Cancer survival rates vary hugely between different types of the disease and many factors impact a person’s likelihood of beating cancer, from the age of the person to how quickly the condition was diagnosed.
However, overall in the UK across all types of cancer around 50% of those affected by the disease outlive their diagnosis by more than 10 years. The cancer survival rate has doubled in the last 40 years alone and medical advancements are continuously being made to further improve the prognosis of cancer patients. Among the factors that have an impact on cancer survival statistics are:
The type of cancer you are diagnosed with
According to Cancer Research UK the survival rates for different cancers are huge, ranging from 98% for testicular cancer to just 1% for pancreatic cancer. Across the most common types of cancers in the UK, most have a ten-year survival rate of 50% or more.
While there are large variances in the types of cancer it’s important to note that typically the most common types of cancer have had more research and funding for treatments. As a result, more than 80% of patients that are diagnosed with cancer in the UK have a form of cancer that is easier to diagnose or treat with a greater chance of patients surviving their diagnosis by at least a decade.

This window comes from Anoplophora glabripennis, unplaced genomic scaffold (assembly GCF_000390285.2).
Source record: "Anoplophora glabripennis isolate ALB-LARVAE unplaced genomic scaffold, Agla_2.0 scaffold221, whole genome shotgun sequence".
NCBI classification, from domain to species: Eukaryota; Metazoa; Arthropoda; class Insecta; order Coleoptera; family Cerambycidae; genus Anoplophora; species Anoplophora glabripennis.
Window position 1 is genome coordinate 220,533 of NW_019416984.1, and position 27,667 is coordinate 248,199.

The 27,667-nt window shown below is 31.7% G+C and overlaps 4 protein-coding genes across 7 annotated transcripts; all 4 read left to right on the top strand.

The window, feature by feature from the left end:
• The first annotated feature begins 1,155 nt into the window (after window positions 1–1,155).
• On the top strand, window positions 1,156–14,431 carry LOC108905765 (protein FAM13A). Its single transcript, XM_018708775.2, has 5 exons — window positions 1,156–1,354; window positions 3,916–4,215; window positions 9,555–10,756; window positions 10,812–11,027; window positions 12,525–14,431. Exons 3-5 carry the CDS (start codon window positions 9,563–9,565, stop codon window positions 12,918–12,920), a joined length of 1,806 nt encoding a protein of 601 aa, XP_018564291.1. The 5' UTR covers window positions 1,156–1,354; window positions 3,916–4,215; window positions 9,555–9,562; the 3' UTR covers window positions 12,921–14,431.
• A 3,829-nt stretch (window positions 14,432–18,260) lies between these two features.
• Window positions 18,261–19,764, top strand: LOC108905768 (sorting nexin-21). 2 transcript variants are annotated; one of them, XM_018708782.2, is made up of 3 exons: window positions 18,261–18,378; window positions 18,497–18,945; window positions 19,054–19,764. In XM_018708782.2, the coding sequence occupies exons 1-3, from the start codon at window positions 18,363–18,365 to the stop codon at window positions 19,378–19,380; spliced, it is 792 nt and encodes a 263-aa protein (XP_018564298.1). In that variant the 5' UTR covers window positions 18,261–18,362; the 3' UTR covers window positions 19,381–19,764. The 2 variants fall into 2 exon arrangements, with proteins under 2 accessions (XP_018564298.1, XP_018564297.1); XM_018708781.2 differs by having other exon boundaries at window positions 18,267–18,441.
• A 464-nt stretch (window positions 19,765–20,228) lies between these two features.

The grade of cancer at diagnosis
If you’ve been diagnosed with any form of cancer it should then be graded, which may involve further testing. Grading the cancer means assessing how abnormal the cancerous cells are when compared to normal, healthy cells. The grade given gives medical professionals an indication of how the cells may behave and how aggressive the cancer is, although this acts as an indicator rather than an exact prediction.
Typically, cancer is graded 1, 2, or 3, with 1 indicating the cells in the tumour are similar to normal cells and growing slowly, while 3 suggests that the cancerous cells are very abnormal and are growing rapidly. Cancer that is graded lower is typically easier to treat and therefore survival rates tend to be higher.
Whether the cancer has spread to other parts of the body
If cancer has spread to other parts of the body it can make treatment more complex and in some cases a complete cure may not be possible. However, even where a cure isn’t possible treatment to control and relieve symptoms can be used and in some cases patients can live for years following an untreatable diagnosis.
After an initial diagnosis, cancer is staged. The stages indicate how large the tumour is and whether it has affected surrounding tissue or other parts of the body. There are several staging systems but a common one has 4 numbered stages. Stage 1 usually means that the cancer is relatively small and contained, while stage 4 means the cancer has spread beyond where it started, affecting other organs. Survival rates are higher when the cancer is diagnosed in the earliest stage.
The age of the patient at diagnosis
The age of the patient when they are diagnosed also has an impact on survival rates. In adults, the success of treatment tends to gradually fall as people get older.